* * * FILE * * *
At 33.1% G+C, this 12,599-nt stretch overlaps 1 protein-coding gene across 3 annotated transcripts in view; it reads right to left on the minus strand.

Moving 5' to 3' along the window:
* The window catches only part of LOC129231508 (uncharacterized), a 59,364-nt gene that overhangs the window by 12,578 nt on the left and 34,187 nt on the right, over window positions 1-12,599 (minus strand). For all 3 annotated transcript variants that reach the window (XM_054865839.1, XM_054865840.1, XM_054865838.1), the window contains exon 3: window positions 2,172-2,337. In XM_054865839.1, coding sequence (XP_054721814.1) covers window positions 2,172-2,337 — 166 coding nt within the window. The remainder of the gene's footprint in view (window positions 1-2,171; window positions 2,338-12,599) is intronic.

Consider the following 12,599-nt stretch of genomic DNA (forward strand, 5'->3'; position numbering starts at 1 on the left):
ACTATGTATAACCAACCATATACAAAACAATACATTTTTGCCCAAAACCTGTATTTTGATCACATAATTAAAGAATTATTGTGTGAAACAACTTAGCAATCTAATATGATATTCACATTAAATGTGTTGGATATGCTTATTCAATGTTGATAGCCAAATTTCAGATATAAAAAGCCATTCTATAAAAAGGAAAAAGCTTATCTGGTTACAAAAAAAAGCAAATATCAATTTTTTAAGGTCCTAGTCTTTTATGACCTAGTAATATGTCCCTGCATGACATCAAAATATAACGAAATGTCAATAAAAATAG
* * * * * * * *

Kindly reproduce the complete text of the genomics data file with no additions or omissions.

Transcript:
At 33.1% G+C, this 12,599-nt stretch overlaps 1 protein-coding gene across 3 annotated transcripts in view; it reads right to left on the minus strand.

Moving 5' to 3' along the window:
* The window catches only part of LOC129231508 (uncharacterized), a 59,364-nt gene that overhangs the window by 12,578 nt on the left and 34,187 nt on the right, over window positions 1-12,599 (minus strand). For all 3 annotated transcript variants that reach the window (XM_054865839.1, XM_054865840.1, XM_054865838.1), the window contains exon 3: window positions 2,172-2,337. In XM_054865839.1, coding sequence (XP_054721814.1) covers window positions 2,172-2,337 — 166 coding nt within the window. The remainder of the gene's footprint in view (window positions 1-2,171; window positions 2,338-12,599) is intronic.

Consider the following 12,599-nt stretch of genomic DNA (forward strand, 5'->3'; position numbering starts at 1 on the left):
ACTATGTATAACCAACCATATACAAAACAATACATTTTTGCCCAAAACCTGTATTTTGATCACATAATTAAAGAATTATTGTGTGAAACAACTTAGCAATCTAATATGATATTCACATTAAATGTGTTGGATATGCTTATTCAATGTTGATAGCCAAATTTCAGATATAAAAAGCCATTCTATAAAAAGGAAAAAGCTTATCTGGTTACAAAAAAAAGCAAATATCAATTTTTTAAGGTCCTAGTCTTTTATGACCTAGTAATATGTCCCTGCATGACATCAAAATATAACGAAATGTCAATAAAAATAG